On January 30, 1933, the day that Adolf Hitler was appointed chancellor of Germany, Freier announced the official establishment of the Society for Youth Aliyah. Despite the rapid establishment of a Nazi dictatorship based on terror and propaganda, Freier and her husband decided not to flee Germany. Instead, she traveled to Palestine in May 1933 in an attempt to win over for her plans the most powerful woman in the Zionist movement, American-born Henrietta Szold . Despite her passionate pleas on behalf of the Youth Aliyah concept in the face of the now poisonously anti-Semitic German environment, Szold remained unconvinced of the viability of the idea. She told her visitor from Germany that the fragile Palestinian economy could not possibly absorb urban, middle-class youth without skills when impoverished refugees from Eastern Europe were already to be found sleeping on the beaches of Tel Aviv. The most encouraging response Freier got from Szold was her endorsement of preliminary agricultural training of young Zionists in Germany, who would then at least bring useful skills along when they finally arrived in Eretz Israel at some undetermined date in the future. Although Szold remained largely hostile to the practical possibilities of Freier's work, she was by no means indifferent to the potential power that would accrue by being linked to an organization that might one day achieve success; thus she became director of a still largely theoretical Youth Aliyah organization in Palestine on November 27, 1933.

Disappointed but by no means stopped by Szold's skepticism, Freier returned to Germany in July 1933 to build a strong alliance with an older, stronger organization, Jüdische Jugendhilfe (Jewish Youth Assistance). Her efforts to convince Jewish youths (and their parents) of the desirability of settling in Palestine brought about concrete results: on February 19, 1934, the first organized group of young emigrants from Germany arrived in Haifa harbor on board the S.S. Martha Washington.

A victory of sorts was achieved for Freier at the World Zionist Congress held in Lucerne, Switzerland, in 1935 when Szold publicly acknowledged her as leader of the Youth Aliyah movement. But Szold also saw to it that Freier would have neither power nor influence within the Palestine branch of the organization. Undeterred, Freier continued to concentrate on what really mattered to her—the rescue of Jewish youth from the increasingly hostile environment of Nazi Germany. Working without rest, she was able to raise the funds to instruct hundreds of youth in training courses lasting from four-to-six weeks so as to prepare them for aliyah to Eretz Israel.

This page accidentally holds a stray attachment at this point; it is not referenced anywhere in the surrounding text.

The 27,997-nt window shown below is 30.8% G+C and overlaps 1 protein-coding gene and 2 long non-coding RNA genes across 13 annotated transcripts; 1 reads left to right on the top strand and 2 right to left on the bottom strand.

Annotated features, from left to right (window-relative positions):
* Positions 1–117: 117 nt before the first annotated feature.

The number of emigrants who were able to gain entrance to Palestine during the first two years of the Youth Aliyah program was relatively modest: 363 in 1934, increasing to 550 in 1935. In the second half of the 1930s, however, these numbers would jump dramatically. By the outbreak of World War II in September 1939, 5,012 had been able to immigrate to Palestine; during the war, 1939–45, an additional 9,342 lives were saved by Youth Aliyah. From 1945 until the establishment of the State of Israel in 1948, an additional 15,999 youth left Europe for Palestine. Having been responsible for the emigration to Palestine of a total of 30,353 from 1934 to 1948, by any criterion Youth Aliyah must be recognized as the most successful rescue project of young Jews during the entire Holocaust period. The Youth Aliyah organization not only rescued these individuals, but created programs designed to integrate them into a new life in Jewish Palestine. The members of over 50 kibbutzim not only made these refugees feel welcome in a strange new environment but tutored each of them so that they would succeed in learning a new language, absorbing new cultural traditions and mastering practical agricultural and industrial skills.

In 1938, Youth Aliyah headquarters had been transferred from Berlin to London but Freier remained in the German capital to direct the work of her organization. In 1939, her husband immigrated to Great Britain, taking with him three of their four children. The youngest child, daughter Maayan Freier , remained in Berlin with Recha. Only in 1940 did Freier decide to leave Germany. This remarkable woman, often dismissed as "an impractical poet and dreamer" by her critics within Zionist circles, fled the borders of the Reich to Yugoslavia, eluding the Gestapo with a group of 120 children as well as her daughter.